More than 70 years of history are contained within the walls of the church building to which the newly established congregation of Limburg in the Netherlands recently moved. The church is listed as a historic building, a good reason to tell its story today—on the International Day for Monuments and Sites.
Barbara of Nicomedia was a clever and beautiful young woman, historical tradition says. As the daughter of the pagan merchant Dioscuros, she secretly converted to Christianity and was baptised. Her father was not pleased about this and threatened her. Legend has it that a rock protected her during her escape. However, she was found and executed as a martyr. Since then she has been venerated as the patron a saint of miners in the Roman Catholic Church and in the Orthodox churches.
Church dedicated to miners
What could have been more natural to name the church, which was built in 1952 in a mining settlement, after this patron saint?
Already around 1900, the mining industry in Limburg, in the southernmost province of the Netherlands, flourished and more and more miners moved to the area with their families. Mining companies and housing associations built entire neighbourhoods. Around 1920, the Kakert neighbourhood was created. But it still took about 30 years before the foundation for a church was laid. Until then, Catholic services were celebrated in a makeshift church in a pub with a dance hall.
Barbara of Nicomedia watched over the miners for about a century. With time they became fewer and fewer. In 2019 it was finally clear: the Catholic Church no longer needed the church building for worship. But what would become of the building, which had in the meantime been listed as historic?
Shelter for a new community
At the same time, six New Apostolic congregations in the Netherlands were looking for a new home. The congregations of Brunssum, Heerlen, Kerkrade, Landgraaf, Sittard, and Geleen had also become smaller and smaller over time and were now to be merged to form one large congregation. But for this they would require a larger church building.
The city of Limburg proposed the Sint Barbarakerk to the New Apostolic Church. The venerable building had to be preserved for the city and culture. Carefully, the oak statue of the patron saint was taken from the nave and placed in the entrance hall, where it now has a good view of the mining district.
Big and small changes
There have also been other changes in the former Catholic, now New Apostolic church. The city and the province of Limburg contributed to the reconstruction financially. And the New Apostolic congregations across the Netherlands did without any construction work for two years so that the large project could be realised.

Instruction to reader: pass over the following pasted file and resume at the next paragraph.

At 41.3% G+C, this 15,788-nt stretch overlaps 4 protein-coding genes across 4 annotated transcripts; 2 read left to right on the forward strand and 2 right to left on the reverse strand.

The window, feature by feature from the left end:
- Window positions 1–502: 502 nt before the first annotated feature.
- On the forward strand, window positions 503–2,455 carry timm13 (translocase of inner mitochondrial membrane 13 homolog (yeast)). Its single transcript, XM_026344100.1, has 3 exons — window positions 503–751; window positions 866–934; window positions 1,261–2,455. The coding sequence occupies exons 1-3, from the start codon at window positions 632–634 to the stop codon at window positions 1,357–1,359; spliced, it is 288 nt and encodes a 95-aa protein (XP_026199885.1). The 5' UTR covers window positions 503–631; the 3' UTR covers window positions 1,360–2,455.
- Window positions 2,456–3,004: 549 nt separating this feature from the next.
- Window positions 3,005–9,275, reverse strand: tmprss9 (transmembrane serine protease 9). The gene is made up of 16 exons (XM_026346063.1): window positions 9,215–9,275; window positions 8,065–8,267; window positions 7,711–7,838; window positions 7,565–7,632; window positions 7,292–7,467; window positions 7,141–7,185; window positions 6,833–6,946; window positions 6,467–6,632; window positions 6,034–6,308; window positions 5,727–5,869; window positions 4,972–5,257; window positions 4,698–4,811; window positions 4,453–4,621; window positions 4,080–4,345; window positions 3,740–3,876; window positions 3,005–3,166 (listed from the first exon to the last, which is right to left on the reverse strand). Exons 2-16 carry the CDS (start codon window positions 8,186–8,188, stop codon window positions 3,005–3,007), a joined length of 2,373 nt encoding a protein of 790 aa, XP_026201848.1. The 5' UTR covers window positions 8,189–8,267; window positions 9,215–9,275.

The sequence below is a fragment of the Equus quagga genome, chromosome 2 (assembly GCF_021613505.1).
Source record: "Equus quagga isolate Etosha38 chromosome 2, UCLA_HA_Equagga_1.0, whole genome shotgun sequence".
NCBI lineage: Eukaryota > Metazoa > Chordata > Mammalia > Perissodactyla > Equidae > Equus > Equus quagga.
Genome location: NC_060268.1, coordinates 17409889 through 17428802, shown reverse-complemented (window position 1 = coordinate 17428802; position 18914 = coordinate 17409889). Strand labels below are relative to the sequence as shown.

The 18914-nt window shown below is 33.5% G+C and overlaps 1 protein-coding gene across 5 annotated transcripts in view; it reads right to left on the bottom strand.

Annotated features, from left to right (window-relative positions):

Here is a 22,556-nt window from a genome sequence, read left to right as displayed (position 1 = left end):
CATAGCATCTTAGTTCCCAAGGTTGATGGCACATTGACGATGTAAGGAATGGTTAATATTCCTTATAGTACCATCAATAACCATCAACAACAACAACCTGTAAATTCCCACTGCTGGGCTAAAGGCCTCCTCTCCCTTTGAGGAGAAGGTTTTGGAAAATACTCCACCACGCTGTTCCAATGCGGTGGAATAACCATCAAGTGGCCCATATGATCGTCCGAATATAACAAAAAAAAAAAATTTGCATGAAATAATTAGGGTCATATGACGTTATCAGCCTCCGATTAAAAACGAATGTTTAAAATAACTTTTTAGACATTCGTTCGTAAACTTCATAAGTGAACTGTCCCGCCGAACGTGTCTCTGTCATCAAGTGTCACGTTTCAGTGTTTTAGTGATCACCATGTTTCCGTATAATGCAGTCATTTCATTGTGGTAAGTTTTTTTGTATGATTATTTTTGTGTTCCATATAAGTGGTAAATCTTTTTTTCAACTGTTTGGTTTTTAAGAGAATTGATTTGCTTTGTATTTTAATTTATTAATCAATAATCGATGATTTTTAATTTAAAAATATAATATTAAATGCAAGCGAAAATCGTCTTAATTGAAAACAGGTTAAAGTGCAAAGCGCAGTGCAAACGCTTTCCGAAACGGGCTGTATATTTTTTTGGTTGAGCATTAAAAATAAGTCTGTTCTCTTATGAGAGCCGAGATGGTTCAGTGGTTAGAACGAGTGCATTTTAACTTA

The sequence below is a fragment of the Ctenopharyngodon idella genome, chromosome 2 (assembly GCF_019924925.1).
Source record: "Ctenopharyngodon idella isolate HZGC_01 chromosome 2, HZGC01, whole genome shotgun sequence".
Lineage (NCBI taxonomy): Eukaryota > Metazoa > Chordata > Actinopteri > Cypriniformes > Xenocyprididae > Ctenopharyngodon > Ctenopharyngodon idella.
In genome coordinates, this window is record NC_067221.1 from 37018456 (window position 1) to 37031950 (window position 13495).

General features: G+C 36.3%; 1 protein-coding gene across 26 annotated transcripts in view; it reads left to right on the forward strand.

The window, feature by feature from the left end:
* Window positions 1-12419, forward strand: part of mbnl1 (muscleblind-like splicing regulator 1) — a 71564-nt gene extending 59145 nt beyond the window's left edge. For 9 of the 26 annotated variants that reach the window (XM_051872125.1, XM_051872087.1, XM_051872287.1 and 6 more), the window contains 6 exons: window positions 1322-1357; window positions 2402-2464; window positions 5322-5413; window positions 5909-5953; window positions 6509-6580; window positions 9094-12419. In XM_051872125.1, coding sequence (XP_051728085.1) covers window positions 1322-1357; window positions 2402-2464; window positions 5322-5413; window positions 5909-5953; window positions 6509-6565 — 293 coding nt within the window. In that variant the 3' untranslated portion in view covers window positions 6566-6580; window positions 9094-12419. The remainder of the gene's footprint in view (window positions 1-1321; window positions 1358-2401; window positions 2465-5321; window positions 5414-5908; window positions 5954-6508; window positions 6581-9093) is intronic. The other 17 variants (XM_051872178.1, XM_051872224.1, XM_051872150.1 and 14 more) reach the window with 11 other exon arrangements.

The church, designed by Jan Jozef Fanchamps, needed to be renovated because it had been in disuse for some time, and it was also to be adapted to suit New Apostolic requirements. The original rectangular nave was bisected by a wall between the third and fourth bays to make room for a large reception hall with a kitchen. In addition, a meeting room was built on the second floor above the reception hall and children’s classrooms were built above the former sacristy.
The new congregation gets to enjoy underfloor heating and new plumbing. The nave was painted white and received new windows, but the stained glass window in the chancel was merely restored. Just like the wooden figure of St Barbara, the baptismal font has been preserved, but it is still in its original place in the nave.
Open for all
In a festive divine service on 16 January, District Apostle Rainer Storck dedicated the newly renovated church. As a motto for the new congregation of Limburg, he used 1 Chronicles 28: 20: “And David said to his son Solomon, ‘Be strong and of good courage, and do it’.” In the divine service, the District Apostle addressed the significance of the historic church for its surroundings: “I would like it to be an open church, even for non-members.” And this wish has already been put into practice: the chapel of Mary, which is part of the church complex, is open around the clock for people to come and pray or just to admire it. And the church itself will also be used for meetings of all kinds.
The statue of Barbara of Nicomedia welcomes all visitors with a smile.